Newcomers, Migrants, Surgeons

Making Career in the Amsterdam Surgeons’ Guild of the Eighteenth Century


  • Piet Joannes Groot



surgeons, Amsterdam, integration, immigrants, newcomers, guild


Like many modern organizations, the Amsterdam Surgeons’ Guild recruited its members during the eighteenth century from the ranks of locally born citizens as well as migrants. But how a surgeon’s migration status impacted his chances of being admitted by, and making a career within, the Surgeons’ Guild, remains a mystery. This article analyses enrolment lists of apprentices, journeymen, and master surgeons in order to find out how a surgeon’s birth-place influenced his chances of a career within the Amsterdam Surgeons’ Guild. By looking at the guild’s official stance towards newcomers, and pairing this with the actual career paths of migrants within the Amsterdam Surgeons’ Guild, this article demonstrates that migrants could be retained for the guild if they received their apprenticeship training in Amsterdam. In other words, it was not so much origin, but rather the geography of education and work that shaped careers. These results reveal mechanisms of integration that can be generalised to cases outside the Amsterdam Surgeons’ Guild.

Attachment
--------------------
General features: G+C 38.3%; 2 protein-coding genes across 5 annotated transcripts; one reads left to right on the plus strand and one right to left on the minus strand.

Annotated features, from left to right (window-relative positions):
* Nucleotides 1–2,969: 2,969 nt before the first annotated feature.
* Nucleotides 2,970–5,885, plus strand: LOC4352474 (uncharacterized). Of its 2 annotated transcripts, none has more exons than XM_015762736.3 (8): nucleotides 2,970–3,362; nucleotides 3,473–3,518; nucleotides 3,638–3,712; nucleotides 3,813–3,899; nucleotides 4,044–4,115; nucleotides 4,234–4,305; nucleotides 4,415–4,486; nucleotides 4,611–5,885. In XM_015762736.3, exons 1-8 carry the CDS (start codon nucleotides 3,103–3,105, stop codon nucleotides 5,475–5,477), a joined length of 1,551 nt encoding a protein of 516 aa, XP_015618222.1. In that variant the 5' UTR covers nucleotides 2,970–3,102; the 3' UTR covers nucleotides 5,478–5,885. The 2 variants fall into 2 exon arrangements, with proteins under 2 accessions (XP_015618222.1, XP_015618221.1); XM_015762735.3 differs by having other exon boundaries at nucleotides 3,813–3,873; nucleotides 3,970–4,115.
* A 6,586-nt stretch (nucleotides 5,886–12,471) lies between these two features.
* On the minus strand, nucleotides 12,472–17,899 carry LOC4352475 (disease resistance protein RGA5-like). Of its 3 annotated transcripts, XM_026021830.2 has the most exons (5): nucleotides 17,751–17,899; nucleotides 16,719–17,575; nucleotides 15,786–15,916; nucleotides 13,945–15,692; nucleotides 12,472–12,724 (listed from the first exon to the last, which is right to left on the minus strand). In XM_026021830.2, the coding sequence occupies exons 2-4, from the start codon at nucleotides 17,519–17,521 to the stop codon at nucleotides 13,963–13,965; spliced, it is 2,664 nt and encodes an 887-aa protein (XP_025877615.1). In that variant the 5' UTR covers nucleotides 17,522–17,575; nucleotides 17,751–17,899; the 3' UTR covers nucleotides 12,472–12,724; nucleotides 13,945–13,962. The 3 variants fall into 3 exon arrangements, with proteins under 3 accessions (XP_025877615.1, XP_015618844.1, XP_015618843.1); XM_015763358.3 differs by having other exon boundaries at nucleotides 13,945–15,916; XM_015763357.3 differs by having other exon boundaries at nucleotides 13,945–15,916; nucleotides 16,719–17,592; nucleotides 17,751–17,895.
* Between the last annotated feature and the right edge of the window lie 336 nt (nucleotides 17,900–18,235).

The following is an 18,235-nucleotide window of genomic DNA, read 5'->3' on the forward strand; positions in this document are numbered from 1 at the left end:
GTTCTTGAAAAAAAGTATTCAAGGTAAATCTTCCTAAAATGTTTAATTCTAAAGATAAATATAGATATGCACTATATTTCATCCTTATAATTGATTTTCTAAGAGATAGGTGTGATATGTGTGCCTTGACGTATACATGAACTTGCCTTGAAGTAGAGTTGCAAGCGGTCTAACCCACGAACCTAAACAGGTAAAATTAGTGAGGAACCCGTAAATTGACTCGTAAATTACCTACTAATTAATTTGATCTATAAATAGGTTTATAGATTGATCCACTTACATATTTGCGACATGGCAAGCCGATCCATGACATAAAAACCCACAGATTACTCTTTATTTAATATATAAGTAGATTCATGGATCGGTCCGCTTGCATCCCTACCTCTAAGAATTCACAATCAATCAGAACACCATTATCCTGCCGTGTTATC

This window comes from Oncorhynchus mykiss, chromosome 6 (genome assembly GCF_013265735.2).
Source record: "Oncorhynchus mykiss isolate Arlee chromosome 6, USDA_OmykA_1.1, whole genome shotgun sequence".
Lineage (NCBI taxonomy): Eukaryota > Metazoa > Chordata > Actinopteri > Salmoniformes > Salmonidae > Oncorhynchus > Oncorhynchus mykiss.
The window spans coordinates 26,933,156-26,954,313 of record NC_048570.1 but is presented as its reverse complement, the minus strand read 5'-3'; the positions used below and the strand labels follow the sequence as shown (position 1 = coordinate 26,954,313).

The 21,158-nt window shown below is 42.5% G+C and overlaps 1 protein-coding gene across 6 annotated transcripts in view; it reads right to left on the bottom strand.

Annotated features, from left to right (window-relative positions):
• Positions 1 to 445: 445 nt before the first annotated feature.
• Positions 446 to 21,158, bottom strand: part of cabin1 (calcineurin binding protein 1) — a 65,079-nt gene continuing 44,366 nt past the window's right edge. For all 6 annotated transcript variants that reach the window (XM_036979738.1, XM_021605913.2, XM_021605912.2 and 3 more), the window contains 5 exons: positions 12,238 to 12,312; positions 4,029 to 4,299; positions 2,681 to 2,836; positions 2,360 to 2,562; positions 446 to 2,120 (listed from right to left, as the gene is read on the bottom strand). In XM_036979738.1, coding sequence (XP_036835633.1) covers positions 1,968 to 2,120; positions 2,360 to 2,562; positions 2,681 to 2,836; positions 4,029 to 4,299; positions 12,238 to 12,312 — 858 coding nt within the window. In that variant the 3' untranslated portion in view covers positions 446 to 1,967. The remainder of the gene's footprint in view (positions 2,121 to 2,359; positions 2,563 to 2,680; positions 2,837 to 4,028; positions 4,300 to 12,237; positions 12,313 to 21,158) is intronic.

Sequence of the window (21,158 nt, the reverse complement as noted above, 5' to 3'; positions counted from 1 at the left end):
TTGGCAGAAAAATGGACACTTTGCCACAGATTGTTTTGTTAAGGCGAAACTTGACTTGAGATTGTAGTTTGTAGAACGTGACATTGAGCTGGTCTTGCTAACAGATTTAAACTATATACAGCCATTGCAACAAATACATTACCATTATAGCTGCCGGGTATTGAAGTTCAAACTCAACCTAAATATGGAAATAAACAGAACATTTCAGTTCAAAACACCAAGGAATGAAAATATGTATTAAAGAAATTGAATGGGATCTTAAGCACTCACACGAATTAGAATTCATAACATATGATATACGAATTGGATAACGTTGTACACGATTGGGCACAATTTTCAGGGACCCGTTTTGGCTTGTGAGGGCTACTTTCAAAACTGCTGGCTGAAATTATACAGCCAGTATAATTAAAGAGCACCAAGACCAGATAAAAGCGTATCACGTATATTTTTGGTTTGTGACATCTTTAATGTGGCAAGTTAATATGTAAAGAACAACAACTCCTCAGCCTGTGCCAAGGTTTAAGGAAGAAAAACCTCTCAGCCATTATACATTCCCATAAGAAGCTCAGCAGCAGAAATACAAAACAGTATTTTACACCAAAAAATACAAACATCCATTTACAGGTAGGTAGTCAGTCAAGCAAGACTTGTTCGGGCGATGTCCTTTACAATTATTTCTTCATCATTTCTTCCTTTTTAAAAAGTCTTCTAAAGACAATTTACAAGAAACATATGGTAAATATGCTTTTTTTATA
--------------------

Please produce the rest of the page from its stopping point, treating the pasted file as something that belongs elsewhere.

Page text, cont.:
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Author Biography

Piet Joannes Groot

Piet Groot (1992) studied psychology with a major in social and organisational psychology at Leiden University. He is currently employed as a PhD candidate at Utrecht University, at the department of History and Art History, and at the department of Social, Health, and Organisational Psychology.




How to Cite

Groot, P. J. (2020). Newcomers, Migrants, Surgeons: Making Career in the Amsterdam Surgeons’ Guild of the Eighteenth Century. TSEG - The Low Countries Journal of Social and Economic History, 17(3), 7–36.



Research Article